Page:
Eating a diet rich in omega-3 fatty acids appears to protect seniors against the onset of a serious eye disease known as age-related macular degeneration (AMD). Researchers did a fresh analysis of a one-year dietary survey conducted in the early 1990s. The poll involved nearly 2,400 seniors between the ages of 65 and 84 living in Maryland’s Eastern Shore region, where fish and shellfish are eaten routinely.
While participants in all groups, including controls, averaged at least one serving of fish or shellfish per week, those who had advanced AMD had consumed less fish and seafood containing omega-3 fatty acids. After their food intake was assessed, participants underwent eye examinations. About 450 had AMD, including 68 who had an advanced stage of the disease, which can lead to severe vision impairment or blindness. Prior evidence suggested that dietary zinc is similarly protective against AMD, so the researchers looked to see if zinc consumption from a diet of oysters and crabs reduced risk of AMD, but no such association was seen.
The researchers believe that the low dietary zinc levels relative to zinc supplements could account for the absence of such a link. However, they cautioned against people to start taking omega-3 supplements to protect against AMD based on this study because they are not sure that the above results have sufficient power to draw any conclusions. The correlation is important but larger studies with longer term follow-up are needed before being able to properly assess the impact.
Women who eat more than three servings of fish per week are less likely to experience a stroke, a new study suggests. Specifically, fish-lovers in Sweden were 16 percent less likely to experience a stroke over a 10-year-period, relative to women who ate fish less than once a week. “Fish consumption in many countries, including the U.S., is far too low, and increased fish consumption would likely result in substantial benefits in the population,” said Dr. Dariush Mozaffarian of the Harvard School of Public Health. When choosing fish to eat, it’s best to opt for fish that are rich in omega-3 fatty acids, found most abundantly in fatty fish like salmon, mackerel and albacore tuna. “But any fish is better than none,” Mozaffarian noted.
“Indeed, these fatty acids likely underlie the benefits of fish on stroke risk”, said study author Dr. Susanna Larsson of the Karolinska Institute in Stockholm. “These fatty acids may reduce the risk of stroke by reducing blood pressure and blood (fat) concentrations.”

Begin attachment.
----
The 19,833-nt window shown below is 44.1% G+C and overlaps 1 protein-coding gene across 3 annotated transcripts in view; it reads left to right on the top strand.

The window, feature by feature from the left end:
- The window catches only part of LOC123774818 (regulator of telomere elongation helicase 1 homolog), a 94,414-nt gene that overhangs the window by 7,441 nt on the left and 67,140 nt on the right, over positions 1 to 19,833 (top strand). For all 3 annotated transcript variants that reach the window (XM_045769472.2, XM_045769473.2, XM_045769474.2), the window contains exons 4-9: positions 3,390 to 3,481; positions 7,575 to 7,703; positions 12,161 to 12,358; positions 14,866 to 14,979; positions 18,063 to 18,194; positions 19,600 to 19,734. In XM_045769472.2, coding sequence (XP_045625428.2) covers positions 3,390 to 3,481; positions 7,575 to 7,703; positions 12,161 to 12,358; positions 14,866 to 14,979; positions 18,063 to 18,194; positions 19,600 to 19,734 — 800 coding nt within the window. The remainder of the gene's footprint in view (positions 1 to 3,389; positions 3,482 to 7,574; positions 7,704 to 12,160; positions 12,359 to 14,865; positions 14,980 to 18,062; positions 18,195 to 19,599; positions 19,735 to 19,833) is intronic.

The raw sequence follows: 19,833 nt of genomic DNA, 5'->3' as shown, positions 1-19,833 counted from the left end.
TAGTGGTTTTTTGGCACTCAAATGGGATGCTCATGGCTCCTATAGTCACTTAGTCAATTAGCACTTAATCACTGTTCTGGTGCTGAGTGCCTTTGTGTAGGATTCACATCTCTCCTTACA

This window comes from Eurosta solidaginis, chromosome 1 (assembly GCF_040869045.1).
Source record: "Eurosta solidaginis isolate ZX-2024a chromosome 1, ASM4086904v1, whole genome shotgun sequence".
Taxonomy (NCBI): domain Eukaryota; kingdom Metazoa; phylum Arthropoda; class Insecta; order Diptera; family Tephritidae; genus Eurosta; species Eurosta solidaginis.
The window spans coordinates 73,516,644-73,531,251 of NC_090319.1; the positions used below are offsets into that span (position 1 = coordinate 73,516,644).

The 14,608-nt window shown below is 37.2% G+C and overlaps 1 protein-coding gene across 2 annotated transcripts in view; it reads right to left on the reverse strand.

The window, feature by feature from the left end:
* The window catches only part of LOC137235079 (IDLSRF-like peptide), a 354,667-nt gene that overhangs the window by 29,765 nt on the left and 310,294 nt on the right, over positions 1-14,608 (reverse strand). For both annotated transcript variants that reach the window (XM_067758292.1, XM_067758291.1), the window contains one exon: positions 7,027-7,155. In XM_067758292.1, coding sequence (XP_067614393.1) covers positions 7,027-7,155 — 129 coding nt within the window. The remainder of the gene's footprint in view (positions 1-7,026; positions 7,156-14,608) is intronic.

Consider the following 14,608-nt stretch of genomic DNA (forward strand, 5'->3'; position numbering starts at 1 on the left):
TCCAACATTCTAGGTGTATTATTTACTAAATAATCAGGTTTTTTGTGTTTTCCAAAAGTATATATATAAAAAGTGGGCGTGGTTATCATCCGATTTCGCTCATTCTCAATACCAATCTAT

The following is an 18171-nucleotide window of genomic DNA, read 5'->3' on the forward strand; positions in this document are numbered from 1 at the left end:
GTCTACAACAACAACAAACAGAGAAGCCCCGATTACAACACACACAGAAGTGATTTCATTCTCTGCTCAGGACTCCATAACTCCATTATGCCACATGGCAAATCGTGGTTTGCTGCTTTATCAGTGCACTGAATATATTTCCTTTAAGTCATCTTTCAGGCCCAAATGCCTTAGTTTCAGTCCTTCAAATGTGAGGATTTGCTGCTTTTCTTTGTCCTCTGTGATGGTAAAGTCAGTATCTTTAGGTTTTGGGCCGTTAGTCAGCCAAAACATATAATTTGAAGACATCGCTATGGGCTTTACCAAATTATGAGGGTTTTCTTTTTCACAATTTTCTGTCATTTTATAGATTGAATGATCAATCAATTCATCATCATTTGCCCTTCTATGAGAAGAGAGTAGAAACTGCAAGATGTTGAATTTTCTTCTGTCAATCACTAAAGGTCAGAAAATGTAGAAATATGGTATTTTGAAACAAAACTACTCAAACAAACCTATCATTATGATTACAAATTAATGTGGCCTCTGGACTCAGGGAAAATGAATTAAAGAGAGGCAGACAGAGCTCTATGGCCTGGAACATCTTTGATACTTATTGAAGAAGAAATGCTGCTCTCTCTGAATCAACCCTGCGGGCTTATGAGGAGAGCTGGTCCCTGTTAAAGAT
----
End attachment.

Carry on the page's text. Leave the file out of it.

This is not the first study to suggest that people who eat more fish have a lower risk of stroke, and experts already recommend a fishy diet to reduce the risk of cardiovascular problems, Mozaffarian added. “This study supports current recommendations.” Earlier this year, for instance, a study showed that middle-aged and older men who eat fish every day are less likely than infrequent fish eaters to develop a suite of risk factors for heart disease, diabetes and stroke.
In the current study, published in the American Journal of Clinical Nutrition, Larsson and her colleagues looked at 34,670 women 49 to 83 years old. All were free of cardiovascular disease and cancer at the beginning of the study, in 1997. During 10 years of follow-up, 1,680 of the women (4 percent) had a stroke. Stroke caused by blockage of an artery that supplies blood to the brain — also known as a “cerebral infarction” or “ischemic stroke” — was the most common event, representing 78 percent of all strokes in the study. Other types of strokes were due to bleeding in the brain, or unspecified causes.
Women who ate more than three servings of fish per week had a 16 percent lower risk of stroke than women who ate less than one serving a week. “Not a small effect,” Mozaffarian said, noting that it was roughly equivalent to the effect of statin drugs on stroke risk. Furthermore, the researchers asked women about their diets only once, using a questionnaire, which might have caused errors that would underestimate the link between a fishy diet and stroke risk, he explained. “So, the true risk reduction may be larger.”
Interestingly, women appeared to benefit most from eating lean fish, when other research shows fatty fish is better for health. This finding may stem from the fact that most fatty fish, such as herring and salmon, is eaten salted in Sweden, Larsson explained. “A high intake of salt increases blood pressure and thus may increase the risk of stroke,” she said. “So the protective effects of fatty acids in fatty fish may be attenuated because of the salt.”
Indeed, when it comes to fish, not all have equal benefits, Mozaffarian noted – for instance, he said, research has not shown any cardiovascular benefits from eating fast food fish burgers or fish sticks. In addition, women of childbearing age should avoid certain types of fish known to carry relatively high levels of pollutants, such as shark and swordfish, Mozaffarian cautioned. “This is a very, very short list of fish to avoid or minimize — there are many, many other types of fish to consume,” he said. “Women at risk of stroke are generally beyond their child-bearing years, and so for these women, all types of fish can be consumed.”